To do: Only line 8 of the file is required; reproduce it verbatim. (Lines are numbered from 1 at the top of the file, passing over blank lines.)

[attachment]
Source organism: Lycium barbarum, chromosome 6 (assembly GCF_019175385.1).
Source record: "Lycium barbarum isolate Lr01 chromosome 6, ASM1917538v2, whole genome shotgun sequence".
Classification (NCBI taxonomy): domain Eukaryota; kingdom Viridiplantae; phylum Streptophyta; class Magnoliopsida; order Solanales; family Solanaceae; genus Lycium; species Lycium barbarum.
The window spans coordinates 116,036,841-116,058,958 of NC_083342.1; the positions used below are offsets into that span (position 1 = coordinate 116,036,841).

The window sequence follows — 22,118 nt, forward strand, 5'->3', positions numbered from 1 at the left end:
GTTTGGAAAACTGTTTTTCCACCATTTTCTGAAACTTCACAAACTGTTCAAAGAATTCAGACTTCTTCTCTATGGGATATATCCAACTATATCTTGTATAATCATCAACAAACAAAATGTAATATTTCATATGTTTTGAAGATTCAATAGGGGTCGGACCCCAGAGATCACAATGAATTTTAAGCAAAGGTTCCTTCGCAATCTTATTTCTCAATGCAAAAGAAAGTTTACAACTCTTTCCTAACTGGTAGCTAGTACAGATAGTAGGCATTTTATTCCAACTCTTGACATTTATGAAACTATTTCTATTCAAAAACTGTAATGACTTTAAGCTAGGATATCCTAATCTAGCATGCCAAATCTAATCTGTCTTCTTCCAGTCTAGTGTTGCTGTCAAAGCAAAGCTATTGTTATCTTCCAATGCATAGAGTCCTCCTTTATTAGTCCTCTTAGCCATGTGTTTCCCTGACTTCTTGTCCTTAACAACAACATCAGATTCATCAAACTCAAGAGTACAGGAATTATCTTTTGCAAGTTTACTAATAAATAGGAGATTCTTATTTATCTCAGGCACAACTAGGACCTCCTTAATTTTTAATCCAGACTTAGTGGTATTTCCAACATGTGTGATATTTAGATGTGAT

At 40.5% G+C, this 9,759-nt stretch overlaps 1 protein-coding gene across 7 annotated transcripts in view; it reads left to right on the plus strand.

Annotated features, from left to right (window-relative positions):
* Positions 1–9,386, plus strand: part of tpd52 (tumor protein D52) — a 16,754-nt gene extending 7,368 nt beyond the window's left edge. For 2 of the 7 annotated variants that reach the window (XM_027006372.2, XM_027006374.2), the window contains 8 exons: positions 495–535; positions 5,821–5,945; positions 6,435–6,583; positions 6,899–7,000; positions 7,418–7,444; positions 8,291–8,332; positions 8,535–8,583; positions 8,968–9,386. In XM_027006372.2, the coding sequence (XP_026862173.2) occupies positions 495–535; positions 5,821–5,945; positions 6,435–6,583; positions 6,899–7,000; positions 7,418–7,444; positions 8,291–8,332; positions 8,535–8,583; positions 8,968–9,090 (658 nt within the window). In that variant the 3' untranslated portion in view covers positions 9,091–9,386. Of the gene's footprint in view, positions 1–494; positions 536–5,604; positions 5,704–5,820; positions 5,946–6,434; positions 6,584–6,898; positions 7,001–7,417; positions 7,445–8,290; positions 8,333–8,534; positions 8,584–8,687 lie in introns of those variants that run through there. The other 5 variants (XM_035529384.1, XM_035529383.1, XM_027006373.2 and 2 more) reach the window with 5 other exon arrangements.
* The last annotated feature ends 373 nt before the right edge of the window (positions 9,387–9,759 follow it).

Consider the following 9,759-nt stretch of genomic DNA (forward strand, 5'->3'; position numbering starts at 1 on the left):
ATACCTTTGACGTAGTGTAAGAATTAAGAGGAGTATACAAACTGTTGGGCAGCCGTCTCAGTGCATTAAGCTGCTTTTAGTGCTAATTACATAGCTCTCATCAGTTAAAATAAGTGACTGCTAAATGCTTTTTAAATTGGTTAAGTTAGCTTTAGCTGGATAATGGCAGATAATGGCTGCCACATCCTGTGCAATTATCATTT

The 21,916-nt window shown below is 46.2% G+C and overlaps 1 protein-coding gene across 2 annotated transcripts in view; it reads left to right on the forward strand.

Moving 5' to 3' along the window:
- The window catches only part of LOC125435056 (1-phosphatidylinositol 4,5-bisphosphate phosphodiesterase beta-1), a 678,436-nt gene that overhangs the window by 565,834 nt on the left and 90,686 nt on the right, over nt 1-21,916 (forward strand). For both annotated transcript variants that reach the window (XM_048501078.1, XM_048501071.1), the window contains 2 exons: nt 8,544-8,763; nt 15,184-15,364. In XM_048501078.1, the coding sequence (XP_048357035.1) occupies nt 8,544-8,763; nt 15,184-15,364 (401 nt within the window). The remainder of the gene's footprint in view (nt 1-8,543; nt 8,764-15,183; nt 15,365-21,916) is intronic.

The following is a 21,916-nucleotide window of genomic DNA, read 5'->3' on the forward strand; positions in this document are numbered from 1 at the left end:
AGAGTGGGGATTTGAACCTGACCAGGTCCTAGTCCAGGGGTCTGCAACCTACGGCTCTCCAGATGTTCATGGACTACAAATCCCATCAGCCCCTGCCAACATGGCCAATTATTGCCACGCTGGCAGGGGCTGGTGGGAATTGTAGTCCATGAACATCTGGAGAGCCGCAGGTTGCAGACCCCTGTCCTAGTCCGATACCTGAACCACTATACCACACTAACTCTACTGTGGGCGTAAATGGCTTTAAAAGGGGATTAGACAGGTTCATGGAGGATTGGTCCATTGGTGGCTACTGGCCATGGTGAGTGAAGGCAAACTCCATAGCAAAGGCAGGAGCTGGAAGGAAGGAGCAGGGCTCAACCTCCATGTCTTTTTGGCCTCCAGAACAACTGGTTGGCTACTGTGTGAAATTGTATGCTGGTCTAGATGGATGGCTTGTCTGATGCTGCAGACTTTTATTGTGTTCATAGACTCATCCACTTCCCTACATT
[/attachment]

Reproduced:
Annotated features, from left to right (window-relative positions):